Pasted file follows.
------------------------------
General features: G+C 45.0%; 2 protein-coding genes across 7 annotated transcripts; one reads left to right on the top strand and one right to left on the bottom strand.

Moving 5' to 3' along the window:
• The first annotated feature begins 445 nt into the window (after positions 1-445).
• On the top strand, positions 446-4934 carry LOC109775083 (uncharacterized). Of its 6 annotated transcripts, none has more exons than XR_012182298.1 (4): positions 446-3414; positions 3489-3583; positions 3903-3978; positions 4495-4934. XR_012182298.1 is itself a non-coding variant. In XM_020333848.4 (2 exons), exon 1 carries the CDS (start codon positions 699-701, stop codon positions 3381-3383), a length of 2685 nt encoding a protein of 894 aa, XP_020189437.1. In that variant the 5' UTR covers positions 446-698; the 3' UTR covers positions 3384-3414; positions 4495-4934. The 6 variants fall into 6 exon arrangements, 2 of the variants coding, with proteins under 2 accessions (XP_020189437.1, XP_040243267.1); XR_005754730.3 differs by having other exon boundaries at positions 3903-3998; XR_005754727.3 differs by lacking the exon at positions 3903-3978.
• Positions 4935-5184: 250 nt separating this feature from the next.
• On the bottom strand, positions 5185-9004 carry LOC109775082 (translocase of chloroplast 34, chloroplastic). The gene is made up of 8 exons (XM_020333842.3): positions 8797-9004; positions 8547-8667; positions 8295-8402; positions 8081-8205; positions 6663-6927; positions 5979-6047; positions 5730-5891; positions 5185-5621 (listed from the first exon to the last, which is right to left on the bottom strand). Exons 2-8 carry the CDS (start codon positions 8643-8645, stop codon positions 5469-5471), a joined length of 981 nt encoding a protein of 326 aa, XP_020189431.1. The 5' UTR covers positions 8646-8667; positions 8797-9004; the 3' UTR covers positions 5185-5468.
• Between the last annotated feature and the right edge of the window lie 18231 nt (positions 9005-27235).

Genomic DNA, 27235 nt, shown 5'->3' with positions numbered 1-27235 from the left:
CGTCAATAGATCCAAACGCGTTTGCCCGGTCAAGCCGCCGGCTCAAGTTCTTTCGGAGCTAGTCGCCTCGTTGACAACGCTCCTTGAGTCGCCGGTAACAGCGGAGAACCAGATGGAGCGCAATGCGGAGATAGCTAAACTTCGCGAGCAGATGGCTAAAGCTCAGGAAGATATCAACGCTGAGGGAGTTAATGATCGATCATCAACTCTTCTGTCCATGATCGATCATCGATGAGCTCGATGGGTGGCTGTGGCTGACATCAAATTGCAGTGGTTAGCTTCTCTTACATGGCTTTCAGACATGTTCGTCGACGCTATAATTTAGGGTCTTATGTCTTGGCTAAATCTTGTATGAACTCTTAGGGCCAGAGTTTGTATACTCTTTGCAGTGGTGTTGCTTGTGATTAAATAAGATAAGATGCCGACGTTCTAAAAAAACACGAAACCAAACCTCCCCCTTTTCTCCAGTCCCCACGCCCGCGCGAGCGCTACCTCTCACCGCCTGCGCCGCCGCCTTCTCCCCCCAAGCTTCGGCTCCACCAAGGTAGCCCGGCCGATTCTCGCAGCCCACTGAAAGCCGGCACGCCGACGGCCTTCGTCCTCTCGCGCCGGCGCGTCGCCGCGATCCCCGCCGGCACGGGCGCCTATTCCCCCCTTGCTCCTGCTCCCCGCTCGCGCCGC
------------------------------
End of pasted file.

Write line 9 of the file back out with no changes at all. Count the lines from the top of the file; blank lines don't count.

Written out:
CGTCAATAGATCCAAACGCGTTTGCCCGGTCAAGCCGCCGGCTCAAGTTCTTTCGGAGCTAGTCGCCTCGTTGACAACGCTCCTTGAGTCGCCGGTAACAGCGGAGAACCAGATGGAGCGCAATGCGGAGATAGCTAAACTTCGCGAGCAGATGGCTAAAGCTCAGGAAGATATCAACGCTGAGGGAGTTAATGATCGATCATCAACTCTTCTGTCCATGATCGATCATCGATGAGCTCGATGGGTGGCTGTGGCTGACATCAAATTGCAGTGGTTAGCTTCTCTTACATGGCTTTCAGACATGTTCGTCGACGCTATAATTTAGGGTCTTATGTCTTGGCTAAATCTTGTATGAACTCTTAGGGCCAGAGTTTGTATACTCTTTGCAGTGGTGTTGCTTGTGATTAAATAAGATAAGATGCCGACGTTCTAAAAAAACACGAAACCAAACCTCCCCCTTTTCTCCAGTCCCCACGCCCGCGCGAGCGCTACCTCTCACCGCCTGCGCCGCCGCCTTCTCCCCCCAAGCTTCGGCTCCACCAAGGTAGCCCGGCCGATTCTCGCAGCCCACTGAAAGCCGGCACGCCGACGGCCTTCGTCCTCTCGCGCCGGCGCGTCGCCGCGATCCCCGCCGGCACGGGCGCCTATTCCCCCCTTGCTCCTGCTCCCCGCTCGCGCCGC